A personal tribute to former Bishop of Jarrow, Rt Rev Alan Smithson - by the Rev Rosemary Nixon

By the Rev Rosemary Nixon

MANY Durham people were saddened to hear of the death of the Rt Rev Alan Smithson. The former Bishop of Jarrow died suddenly in hospital in Edinburgh on June 17, following a short illness.

As suffragan bishop in Durham diocese from 1989-2001, Alan, with his wife Jean, were renowned for the warmth of their hospitality. At their home at Pittington, 60 or more readers would be entertained on a Sunday afternoon; large groups of clergy gathered on a Saturday morning; lay people, some whom he had confirmed, potential ordinands, deacons and people meeting for study would be gathered in to share food and build friendships. His spirit of hospitality and welcome was legendary – as was the daunting collection of wonky chairs for people to sit on.

When leading a silent ordination retreat, he would add a generous touch of friendship taking chocolates, wine and videos; he thought of the needs of the people he was with.

He kept in touch with them, and was imaginative and generous in giving the support that was needed. He was a man of the people. Accessible, a good listener, a creative thinker and home-maker, Bishop Alan had the gift of being able to remember people by name.

His generosity and openness extended further than some thought was right for a CofE bishop. In co-operation with others, he sought to establish a “Three Faith Forum” in which people of the three Abrahamic faiths – Judaism, Christianity and Islam, could meet to listen to each other and build mutual understanding.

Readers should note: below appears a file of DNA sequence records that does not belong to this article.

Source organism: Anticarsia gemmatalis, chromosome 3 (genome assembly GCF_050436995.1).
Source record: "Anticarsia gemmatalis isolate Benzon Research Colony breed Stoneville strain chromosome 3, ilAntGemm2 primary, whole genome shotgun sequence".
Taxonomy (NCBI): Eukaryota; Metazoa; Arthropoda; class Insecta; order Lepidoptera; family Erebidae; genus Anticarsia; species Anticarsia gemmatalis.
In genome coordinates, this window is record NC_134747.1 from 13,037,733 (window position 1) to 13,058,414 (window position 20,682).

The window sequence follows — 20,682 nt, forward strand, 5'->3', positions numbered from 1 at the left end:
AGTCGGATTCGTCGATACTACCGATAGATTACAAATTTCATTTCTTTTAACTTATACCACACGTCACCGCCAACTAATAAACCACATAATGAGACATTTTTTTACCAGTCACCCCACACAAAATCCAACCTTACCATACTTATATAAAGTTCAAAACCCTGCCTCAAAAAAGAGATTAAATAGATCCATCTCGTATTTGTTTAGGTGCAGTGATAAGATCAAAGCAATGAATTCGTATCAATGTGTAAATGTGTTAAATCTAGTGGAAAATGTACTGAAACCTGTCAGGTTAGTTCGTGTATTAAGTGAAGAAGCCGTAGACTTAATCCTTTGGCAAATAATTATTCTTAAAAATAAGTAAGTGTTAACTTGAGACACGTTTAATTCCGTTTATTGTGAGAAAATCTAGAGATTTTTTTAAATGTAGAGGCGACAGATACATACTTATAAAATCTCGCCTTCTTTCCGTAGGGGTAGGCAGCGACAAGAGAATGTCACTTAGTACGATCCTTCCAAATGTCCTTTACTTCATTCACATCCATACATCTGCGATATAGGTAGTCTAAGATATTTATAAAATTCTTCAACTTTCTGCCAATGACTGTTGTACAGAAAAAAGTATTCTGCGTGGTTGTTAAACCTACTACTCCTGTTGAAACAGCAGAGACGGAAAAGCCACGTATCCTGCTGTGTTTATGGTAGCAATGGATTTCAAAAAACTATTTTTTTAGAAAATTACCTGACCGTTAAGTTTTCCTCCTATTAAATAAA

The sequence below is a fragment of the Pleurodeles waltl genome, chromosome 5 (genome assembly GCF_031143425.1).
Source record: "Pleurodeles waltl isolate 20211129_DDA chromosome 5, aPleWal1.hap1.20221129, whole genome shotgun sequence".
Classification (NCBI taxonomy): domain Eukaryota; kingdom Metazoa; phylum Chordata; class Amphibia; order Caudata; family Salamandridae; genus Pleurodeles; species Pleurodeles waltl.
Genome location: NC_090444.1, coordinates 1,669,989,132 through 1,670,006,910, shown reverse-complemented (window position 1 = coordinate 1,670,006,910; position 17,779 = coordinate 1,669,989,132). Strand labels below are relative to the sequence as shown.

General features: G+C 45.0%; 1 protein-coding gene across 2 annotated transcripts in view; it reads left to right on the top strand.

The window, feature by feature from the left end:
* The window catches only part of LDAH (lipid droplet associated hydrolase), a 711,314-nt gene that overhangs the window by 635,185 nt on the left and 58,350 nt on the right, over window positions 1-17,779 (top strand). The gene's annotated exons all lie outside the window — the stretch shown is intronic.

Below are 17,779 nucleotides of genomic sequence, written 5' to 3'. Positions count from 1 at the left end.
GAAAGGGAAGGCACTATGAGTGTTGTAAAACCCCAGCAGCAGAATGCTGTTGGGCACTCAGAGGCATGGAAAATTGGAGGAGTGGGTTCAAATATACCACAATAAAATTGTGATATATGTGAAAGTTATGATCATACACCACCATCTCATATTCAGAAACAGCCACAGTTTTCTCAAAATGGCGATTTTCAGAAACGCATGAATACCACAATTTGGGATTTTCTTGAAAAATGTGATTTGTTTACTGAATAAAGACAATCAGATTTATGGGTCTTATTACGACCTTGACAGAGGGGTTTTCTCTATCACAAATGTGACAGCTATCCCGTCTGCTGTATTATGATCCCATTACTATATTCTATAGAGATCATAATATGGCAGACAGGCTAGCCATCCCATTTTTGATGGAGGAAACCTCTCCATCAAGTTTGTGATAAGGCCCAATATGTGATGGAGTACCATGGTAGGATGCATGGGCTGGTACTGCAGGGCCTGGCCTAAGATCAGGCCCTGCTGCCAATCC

His decision to read the Koran during Lent hit the national press, leading some to claim he was overstepping the mark. His aim in adding the Koran to his Lenten reading was to understand Islam better.

Alan had a reputation of often being a bit late for meetings. Setting off early one Sunday morning to visit a church some 20 miles away, he was delayed by travelling in the wrong direction down the motorway sliproad.

Mercifully the road was empty, but his arrival at the church was very last minute.

He was a keen water-colourist, sailor and camper. Shadow his dog was a constant presence and Mittens the cat kept his chair warm.

Many will be thankful for having met Bishop Alan, a man much at home with himself and valuing of others. He leaves four grown-up children and two young grandsons.

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